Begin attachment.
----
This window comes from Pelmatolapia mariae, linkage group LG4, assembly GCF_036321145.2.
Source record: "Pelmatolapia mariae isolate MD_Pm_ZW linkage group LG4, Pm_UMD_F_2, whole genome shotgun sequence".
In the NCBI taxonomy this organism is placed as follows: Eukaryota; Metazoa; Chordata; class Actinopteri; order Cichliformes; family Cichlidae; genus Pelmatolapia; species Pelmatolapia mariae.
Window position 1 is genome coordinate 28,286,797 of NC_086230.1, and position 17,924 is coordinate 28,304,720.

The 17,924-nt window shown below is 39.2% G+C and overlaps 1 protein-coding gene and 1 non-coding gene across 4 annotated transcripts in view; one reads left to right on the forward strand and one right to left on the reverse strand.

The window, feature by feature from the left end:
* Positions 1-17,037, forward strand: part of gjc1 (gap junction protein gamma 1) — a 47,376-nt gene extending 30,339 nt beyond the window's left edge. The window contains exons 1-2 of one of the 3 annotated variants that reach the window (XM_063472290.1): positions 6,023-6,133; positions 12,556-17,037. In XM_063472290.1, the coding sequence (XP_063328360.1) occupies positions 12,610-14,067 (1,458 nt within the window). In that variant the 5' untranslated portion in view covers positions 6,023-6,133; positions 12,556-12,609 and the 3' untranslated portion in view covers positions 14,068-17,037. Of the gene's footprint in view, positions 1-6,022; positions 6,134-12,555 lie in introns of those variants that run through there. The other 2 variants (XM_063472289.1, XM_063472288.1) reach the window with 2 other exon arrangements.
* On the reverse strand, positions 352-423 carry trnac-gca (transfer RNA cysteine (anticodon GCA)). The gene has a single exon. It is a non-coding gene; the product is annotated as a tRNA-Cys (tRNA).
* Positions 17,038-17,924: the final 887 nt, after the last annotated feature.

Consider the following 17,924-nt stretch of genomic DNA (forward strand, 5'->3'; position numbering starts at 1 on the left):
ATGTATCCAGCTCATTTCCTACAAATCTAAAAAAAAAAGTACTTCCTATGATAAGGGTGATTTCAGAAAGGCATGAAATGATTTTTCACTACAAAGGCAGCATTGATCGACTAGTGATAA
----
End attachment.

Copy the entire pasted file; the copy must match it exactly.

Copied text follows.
This window comes from Pelmatolapia mariae, linkage group LG4, assembly GCF_036321145.2.
Source record: "Pelmatolapia mariae isolate MD_Pm_ZW linkage group LG4, Pm_UMD_F_2, whole genome shotgun sequence".
In the NCBI taxonomy this organism is placed as follows: Eukaryota; Metazoa; Chordata; class Actinopteri; order Cichliformes; family Cichlidae; genus Pelmatolapia; species Pelmatolapia mariae.
Window position 1 is genome coordinate 28,286,797 of NC_086230.1, and position 17,924 is coordinate 28,304,720.

The 17,924-nt window shown below is 39.2% G+C and overlaps 1 protein-coding gene and 1 non-coding gene across 4 annotated transcripts in view; one reads left to right on the forward strand and one right to left on the reverse strand.

The window, feature by feature from the left end:
* Positions 1-17,037, forward strand: part of gjc1 (gap junction protein gamma 1) — a 47,376-nt gene extending 30,339 nt beyond the window's left edge. The window contains exons 1-2 of one of the 3 annotated variants that reach the window (XM_063472290.1): positions 6,023-6,133; positions 12,556-17,037. In XM_063472290.1, the coding sequence (XP_063328360.1) occupies positions 12,610-14,067 (1,458 nt within the window). In that variant the 5' untranslated portion in view covers positions 6,023-6,133; positions 12,556-12,609 and the 3' untranslated portion in view covers positions 14,068-17,037. Of the gene's footprint in view, positions 1-6,022; positions 6,134-12,555 lie in introns of those variants that run through there. The other 2 variants (XM_063472289.1, XM_063472288.1) reach the window with 2 other exon arrangements.
* On the reverse strand, positions 352-423 carry trnac-gca (transfer RNA cysteine (anticodon GCA)). The gene has a single exon. It is a non-coding gene; the product is annotated as a tRNA-Cys (tRNA).
* Positions 17,038-17,924: the final 887 nt, after the last annotated feature.

Consider the following 17,924-nt stretch of genomic DNA (forward strand, 5'->3'; position numbering starts at 1 on the left):
ATGTATCCAGCTCATTTCCTACAAATCTAAAAAAAAAAGTACTTCCTATGATAAGGGTGATTTCAGAAAGGCATGAAATGATTTTTCACTACAAAGGCAGCATTGATCGACTAGTGATAA